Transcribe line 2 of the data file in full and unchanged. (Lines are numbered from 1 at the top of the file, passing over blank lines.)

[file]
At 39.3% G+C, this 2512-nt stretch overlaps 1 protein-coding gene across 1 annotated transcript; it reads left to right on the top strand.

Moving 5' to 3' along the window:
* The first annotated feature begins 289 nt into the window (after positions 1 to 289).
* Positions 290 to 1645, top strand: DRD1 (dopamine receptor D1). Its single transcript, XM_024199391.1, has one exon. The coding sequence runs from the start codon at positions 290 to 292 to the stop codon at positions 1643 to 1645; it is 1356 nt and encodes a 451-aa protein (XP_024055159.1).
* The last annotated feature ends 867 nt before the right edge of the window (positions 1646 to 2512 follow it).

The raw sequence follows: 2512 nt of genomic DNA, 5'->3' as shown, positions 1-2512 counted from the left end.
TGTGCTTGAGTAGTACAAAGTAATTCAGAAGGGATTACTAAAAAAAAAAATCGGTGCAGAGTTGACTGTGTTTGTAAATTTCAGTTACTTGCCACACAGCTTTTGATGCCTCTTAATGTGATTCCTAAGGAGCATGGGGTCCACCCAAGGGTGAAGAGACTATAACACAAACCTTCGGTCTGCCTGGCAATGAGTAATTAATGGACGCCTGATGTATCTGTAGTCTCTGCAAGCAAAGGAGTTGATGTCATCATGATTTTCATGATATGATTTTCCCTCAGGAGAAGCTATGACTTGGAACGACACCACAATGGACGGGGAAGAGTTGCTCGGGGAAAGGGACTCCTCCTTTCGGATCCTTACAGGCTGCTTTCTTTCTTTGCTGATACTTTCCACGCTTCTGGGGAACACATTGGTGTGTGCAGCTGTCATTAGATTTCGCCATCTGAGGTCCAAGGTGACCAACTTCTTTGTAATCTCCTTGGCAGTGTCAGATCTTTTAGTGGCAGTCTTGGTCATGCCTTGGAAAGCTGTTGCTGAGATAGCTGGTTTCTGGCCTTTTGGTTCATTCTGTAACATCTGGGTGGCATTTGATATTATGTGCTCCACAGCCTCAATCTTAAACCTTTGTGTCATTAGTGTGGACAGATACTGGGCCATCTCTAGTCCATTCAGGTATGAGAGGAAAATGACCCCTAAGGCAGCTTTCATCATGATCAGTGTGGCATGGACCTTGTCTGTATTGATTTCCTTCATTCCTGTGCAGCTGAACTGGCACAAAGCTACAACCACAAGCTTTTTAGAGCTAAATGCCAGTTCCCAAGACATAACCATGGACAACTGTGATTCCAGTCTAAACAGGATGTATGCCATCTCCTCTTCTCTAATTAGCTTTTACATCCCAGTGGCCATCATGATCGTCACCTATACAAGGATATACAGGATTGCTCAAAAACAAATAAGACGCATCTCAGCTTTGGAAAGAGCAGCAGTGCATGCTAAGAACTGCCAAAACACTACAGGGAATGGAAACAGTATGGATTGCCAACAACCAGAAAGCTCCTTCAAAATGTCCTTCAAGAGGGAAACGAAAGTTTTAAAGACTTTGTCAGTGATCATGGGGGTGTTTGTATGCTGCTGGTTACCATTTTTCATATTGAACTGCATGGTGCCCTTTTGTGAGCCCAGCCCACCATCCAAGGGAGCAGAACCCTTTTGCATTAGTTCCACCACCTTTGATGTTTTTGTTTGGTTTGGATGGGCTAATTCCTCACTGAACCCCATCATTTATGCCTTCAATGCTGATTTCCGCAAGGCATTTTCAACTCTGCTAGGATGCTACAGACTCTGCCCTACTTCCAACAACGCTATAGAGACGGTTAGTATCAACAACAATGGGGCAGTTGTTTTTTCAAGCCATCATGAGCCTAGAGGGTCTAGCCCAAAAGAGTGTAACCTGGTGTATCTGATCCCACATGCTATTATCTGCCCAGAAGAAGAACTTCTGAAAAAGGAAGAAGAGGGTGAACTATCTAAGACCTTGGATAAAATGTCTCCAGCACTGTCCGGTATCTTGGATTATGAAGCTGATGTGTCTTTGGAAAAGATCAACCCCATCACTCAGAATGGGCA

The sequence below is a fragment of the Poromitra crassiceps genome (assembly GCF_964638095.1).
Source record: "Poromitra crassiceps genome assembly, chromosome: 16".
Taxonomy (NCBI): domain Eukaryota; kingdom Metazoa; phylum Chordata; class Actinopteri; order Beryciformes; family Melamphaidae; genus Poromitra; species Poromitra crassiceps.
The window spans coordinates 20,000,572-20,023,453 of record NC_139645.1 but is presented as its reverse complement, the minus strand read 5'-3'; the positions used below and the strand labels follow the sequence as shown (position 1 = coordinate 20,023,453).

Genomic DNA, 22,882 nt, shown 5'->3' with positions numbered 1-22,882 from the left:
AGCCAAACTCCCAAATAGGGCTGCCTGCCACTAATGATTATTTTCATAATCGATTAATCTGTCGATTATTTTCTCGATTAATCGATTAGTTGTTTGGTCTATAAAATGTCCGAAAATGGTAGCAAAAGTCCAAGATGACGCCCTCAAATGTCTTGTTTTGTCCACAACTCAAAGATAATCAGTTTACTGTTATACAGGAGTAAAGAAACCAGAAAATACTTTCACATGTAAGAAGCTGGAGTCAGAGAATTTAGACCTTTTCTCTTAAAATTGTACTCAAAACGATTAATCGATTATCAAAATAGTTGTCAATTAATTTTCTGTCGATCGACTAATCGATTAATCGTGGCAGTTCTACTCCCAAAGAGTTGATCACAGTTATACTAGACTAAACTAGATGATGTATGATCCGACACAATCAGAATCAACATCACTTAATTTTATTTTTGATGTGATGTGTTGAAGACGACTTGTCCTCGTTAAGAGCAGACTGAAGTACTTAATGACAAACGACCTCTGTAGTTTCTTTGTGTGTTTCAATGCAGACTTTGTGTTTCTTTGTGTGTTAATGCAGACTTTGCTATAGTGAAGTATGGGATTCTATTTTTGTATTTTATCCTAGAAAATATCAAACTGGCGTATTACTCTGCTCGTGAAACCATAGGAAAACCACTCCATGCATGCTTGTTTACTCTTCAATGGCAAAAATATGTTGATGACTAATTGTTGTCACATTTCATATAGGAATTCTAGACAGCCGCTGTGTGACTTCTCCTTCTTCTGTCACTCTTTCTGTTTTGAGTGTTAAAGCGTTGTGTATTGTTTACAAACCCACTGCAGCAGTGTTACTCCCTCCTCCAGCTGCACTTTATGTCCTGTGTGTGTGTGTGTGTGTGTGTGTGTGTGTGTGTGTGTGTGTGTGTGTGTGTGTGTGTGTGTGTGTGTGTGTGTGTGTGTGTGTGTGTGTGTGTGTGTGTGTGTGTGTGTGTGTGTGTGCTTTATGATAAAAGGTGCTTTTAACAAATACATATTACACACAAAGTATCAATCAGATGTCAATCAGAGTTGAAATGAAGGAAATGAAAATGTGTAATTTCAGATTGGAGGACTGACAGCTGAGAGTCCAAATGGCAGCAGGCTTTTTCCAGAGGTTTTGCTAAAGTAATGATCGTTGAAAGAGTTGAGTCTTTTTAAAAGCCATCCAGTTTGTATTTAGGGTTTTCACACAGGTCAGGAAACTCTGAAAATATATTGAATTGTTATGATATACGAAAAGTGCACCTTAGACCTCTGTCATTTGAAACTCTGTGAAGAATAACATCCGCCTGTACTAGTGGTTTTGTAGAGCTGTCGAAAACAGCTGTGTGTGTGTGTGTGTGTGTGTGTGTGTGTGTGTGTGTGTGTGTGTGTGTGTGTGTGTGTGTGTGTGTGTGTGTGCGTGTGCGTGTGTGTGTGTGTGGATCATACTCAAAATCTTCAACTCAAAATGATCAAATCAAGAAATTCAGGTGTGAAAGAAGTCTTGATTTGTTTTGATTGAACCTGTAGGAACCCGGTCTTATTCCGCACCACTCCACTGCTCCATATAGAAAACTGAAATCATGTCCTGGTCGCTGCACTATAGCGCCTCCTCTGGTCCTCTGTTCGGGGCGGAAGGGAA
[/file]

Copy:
Moving 5' to 3' along the window: